Feds Say Possession of “Large Amounts” of Weapons May Indicate Terrorist Activity
Page 1 of 3 123 LastLast
Results 1 to 10 of 22

Thread: Feds Say Possession of “Large Amounts” of Weapons May Indicate Terrorist Activity

  1. #1

    Feds Say Possession of “Large Amounts” of Weapons May Indicate Terrorist Activity

    Feds Say Possession of “Large Amounts” of Weapons May Indicate Terrorist Activity
    A joint bulletin issued in early August by the Department of Homeland Security and FBI warns state and local law enforcement agencies to look out for people in possession of “large amounts” of weapons and ammunition, describing the discovery of “unusual amounts” of weapons as a potential indicator of criminal or terrorist activity.
    Citing the example of Norwegian mass-murderer Anders Behring Breivik, who reportedly “stockpiled approximately 12,000 pounds of precursors, weapons, and armor and hid them underground in remote, wooded locations,” the bulletin instructs law enforcement to look for “large amounts of weapons, ammunition, explosives, accelerants, or explosive precursor chemicals” that “could indicate pre-operational terrorist attack planning or criminal activity.” Weapons do not have to be “cached” in remote locations to meet the standard for suspicious activity. According to the bulletin, weapons could be stored in an “individual’s home, storage facility, or vehicle” and may include common firearms such as “rifles, shotguns, pistols” as well as “military grade weapons.” The illegal possession of large amounts of ammunition is also listed as a potential indicator of “criminal weapons possession related to terrorism.” While the bulletin never clarifies what constitutes a “large” or “unusual” quantity of weapons or ammunition, it does say that such a quantity would “arouse suspicion in a reasonable person.”
    The joint DHS-FBI Roll Call Release distributed to police, first responders and private security throughout the U.S. is part of a series of bulletins describing activities “reasonably indicative of criminal activity associated with terrorism.” The suspicious activities described in the bulletins are derived from criteria in the Information Sharing Environment (ISE) Functional Standard for Suspicious Activity Reporting signed in 2009. The ISE Functional Standard governs the collection of information for the Nationwide Suspicious Activity Reporting Initiative (NSI), an interagency program to collect suspicious activity reports from law enforcement agencies around the country. Other bulletins in the series focus on everything from surveillance and theft to photography and even “eliciting information,” an activity described as “questioning individuals at a level beyond mere curiosity.”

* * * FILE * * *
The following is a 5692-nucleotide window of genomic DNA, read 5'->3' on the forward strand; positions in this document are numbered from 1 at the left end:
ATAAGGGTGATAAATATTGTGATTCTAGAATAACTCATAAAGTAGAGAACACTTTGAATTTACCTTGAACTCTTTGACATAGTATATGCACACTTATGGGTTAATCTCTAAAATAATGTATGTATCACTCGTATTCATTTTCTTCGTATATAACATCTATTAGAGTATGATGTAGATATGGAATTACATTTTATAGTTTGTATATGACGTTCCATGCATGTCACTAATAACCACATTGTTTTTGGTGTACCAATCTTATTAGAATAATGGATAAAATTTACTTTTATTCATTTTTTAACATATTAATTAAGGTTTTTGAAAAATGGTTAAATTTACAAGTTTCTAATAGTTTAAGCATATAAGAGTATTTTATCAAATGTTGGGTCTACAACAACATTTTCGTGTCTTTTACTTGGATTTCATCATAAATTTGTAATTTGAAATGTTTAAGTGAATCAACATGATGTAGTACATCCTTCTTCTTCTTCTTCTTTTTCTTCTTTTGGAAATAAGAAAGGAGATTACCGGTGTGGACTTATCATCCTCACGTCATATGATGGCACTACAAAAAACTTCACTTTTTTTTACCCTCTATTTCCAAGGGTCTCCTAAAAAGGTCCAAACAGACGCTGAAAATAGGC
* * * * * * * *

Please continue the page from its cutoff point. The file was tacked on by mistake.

Like other bulletins in the DHS-FBI series on suspicious activity reporting, the document notes that “constitutional activities should not be reported” unless the circumstances “support the source agency’s suspicion that the behavior observed is not innocent, but rather reasonably indicative of criminal activity associated with terrorism, including evidence of pre-operational planning related to terrorism.” However, no guidance is provided on potential legal issues related to the reporting of constitutionally-protected activities.
    A joint bulletin issued in early August by the Department of Homeland Security and FBI warns state and local law enforcement agencies to look out for people in possession of “large amounts” of weapons and ammunition, describing the discovery of “unusual amounts” of weapons as a potential indicator of criminal or terrorist activity.
    Citing the example of Norwegian mass-murderer Anders Behring Breivik, who reportedly “stockpiled approximately 12,000 pounds of precursors, weapons, and armor and hid them underground in remote, wooded locations,” the bulletin instructs law enforcement to look for “large amounts of weapons, ammunition, explosives, accelerants, or explosive precursor chemicals” that “could indicate pre-operational terrorist attack planning or criminal activity.” Weapons do not have to be “cached” in remote locations to meet the standard for suspicious activity. According to the bulletin, weapons could be stored in an “individual’s home, storage facility, or vehicle” and may include common firearms such as “rifles, shotguns, pistols” as well as “military grade weapons.” The illegal possession of large amounts of ammunition is also listed as a potential indicator of “criminal weapons possession related to terrorism.” While the bulletin never clarifies what constitutes a “large” or “unusual” quantity of weapons or ammunition, it does say that such a quantity would “arouse suspicion in a reasonable person.”